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Plant-Derived Extracellular Vesicles and Their Exciting Potential as the Future of Next-Generation Drug Delivery

Faisal A. Alzahrani
Mohammad Imran Khan
Nader Kameli
Elham Alsahafi
5 and
Yasir Mohamed Riza
Department of Biochemistry, Faculty of science, Embryonic Stem Cell Unit, King Fahad Center for Medical Research, King Abdulaziz University, Jeddah 21589, Saudi Arabia
Centre of Artificial Intelligence for Precision Medicines, King Abdulaziz University, Jeddah 21589, Saudi Arabia
Department of Medical Laboratory Technology, Faculty of Applied Medical Sciences, Jazan University, Jazan 82621, Saudi Arabia
Medical Research Center, Jazan University, Jazan 45142, Saudi Arabia
Department of Basic and Clinical Sciences, Faculty of Dentistry, Umm AlQura University, P.O. Box 715, Mecca 21955, Saudi Arabia
Author to whom correspondence should be addressed.
Biomolecules 2023, 13(5), 839;
Submission received: 6 April 2023 / Revised: 8 May 2023 / Accepted: 13 May 2023 / Published: 15 May 2023
(This article belongs to the Topic Extracellular Vesicles in Cancer Diagnosis and Treatment)


Plant cells release tiny membranous vesicles called extracellular vesicles (EVs), which are rich in lipids, proteins, nucleic acids, and pharmacologically active compounds. These plant-derived EVs (PDEVs) are safe and easily extractable and have been shown to have therapeutic effects against inflammation, cancer, bacteria, and aging. They have shown promise in preventing or treating colitis, cancer, alcoholic liver disease, and even COVID-19. PDEVs can also be used as natural carriers for small-molecule drugs and nucleic acids through various administration routes such as oral, transdermal, or injection. The unique advantages of PDEVs make them highly competitive in clinical applications and preventive healthcare products in the future. This review covers the latest methods for isolating and characterizing PDEVs, their applications in disease prevention and treatment, and their potential as a new drug carrier, with special attention to their commercial viability and toxicological profile, as the future of nanomedicine therapeutics. This review champions the formation of a new task force specializing in PDEVs to address a global need for rigor and standardization in PDEV research.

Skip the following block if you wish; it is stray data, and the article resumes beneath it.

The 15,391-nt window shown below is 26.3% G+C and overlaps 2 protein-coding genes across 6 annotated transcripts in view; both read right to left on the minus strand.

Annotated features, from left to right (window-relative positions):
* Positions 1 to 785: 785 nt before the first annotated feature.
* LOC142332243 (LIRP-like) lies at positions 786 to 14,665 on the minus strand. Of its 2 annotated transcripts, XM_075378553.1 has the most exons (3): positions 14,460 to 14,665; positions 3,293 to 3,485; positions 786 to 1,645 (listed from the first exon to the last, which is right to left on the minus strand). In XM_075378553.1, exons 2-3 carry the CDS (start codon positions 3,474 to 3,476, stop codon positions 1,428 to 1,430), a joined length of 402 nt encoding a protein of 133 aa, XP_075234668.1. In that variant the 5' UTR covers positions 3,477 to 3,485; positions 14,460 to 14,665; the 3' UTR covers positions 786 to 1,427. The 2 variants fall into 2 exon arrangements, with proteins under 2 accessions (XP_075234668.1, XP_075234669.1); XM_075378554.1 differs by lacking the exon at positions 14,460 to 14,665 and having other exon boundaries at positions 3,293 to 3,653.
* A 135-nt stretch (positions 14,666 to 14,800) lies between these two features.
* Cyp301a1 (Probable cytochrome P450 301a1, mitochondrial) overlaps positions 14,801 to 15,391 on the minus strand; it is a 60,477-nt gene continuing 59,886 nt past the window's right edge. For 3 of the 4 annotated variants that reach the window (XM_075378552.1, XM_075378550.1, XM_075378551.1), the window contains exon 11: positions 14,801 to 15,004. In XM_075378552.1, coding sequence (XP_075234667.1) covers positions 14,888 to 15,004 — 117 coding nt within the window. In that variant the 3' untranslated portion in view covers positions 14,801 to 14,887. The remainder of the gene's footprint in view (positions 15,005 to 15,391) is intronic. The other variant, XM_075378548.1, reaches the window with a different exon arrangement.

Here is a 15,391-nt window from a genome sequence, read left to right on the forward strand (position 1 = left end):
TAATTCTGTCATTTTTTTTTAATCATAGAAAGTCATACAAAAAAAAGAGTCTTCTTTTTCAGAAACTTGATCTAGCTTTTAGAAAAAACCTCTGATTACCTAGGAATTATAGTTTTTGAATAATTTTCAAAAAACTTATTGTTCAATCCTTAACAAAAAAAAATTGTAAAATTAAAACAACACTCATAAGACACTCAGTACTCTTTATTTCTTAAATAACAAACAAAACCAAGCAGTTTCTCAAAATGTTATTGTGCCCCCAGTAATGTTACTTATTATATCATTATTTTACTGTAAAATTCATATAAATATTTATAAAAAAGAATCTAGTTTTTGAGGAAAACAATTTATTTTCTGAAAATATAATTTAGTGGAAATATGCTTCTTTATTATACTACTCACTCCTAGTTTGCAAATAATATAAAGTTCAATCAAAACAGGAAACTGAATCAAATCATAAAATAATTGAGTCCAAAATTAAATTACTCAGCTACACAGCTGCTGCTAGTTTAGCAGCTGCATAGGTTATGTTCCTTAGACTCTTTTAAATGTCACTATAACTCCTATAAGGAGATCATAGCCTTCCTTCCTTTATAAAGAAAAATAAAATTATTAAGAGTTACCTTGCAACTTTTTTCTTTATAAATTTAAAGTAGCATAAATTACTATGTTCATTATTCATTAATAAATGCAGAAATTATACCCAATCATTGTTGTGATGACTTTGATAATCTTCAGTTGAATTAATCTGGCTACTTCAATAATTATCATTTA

1. Introduction

Extracellular vesicles (EVs) are unique lipid-bound membrane vesicles secreted in both plant and animal cells that enclose unique and powerful biochemically active compounds such as miRNA, lipids, proteins, and small biomolecules generated through the multivesicular body pathway or from the plasma membrane to the extracellular space [1]. Their size from animal origin is typically divided into four main categories of extracellular vesicles that result from different processes of formation, and they can be roughly differentiated based on their size. These categories are exosomes (50–150 nm), microvesicles (100–1000 nm), large oncosomes (1000–10,000 nm), and apoptotic bodies (100–5000 nm) [2]. However, recently, researchers have been able to isolate and characterize EVs of plant origin that are typically in the range of 30–500 nm [3,4], with some EVs isolated from carrots being as large as 1500 nm [5].
The differences between plant- and animal-derived EVs do not end there, as there are clear and startling differences. PDEVs were found to have natural anticancer, anti-tumor, antioxidant, anti-inflammatory, and wound-healing effects, among many others, from a seemingly limitless plethora of fruits and vegetables, each with their own unique and powerful therapeutic effects. It is noteworthy that ginger- and grapefruit-derived EVs have been studied extensively [6]. These innate natural therapeutic properties can be directly translated to human health, as not only are these effects beneficial, but there have been no reported adverse effects [7].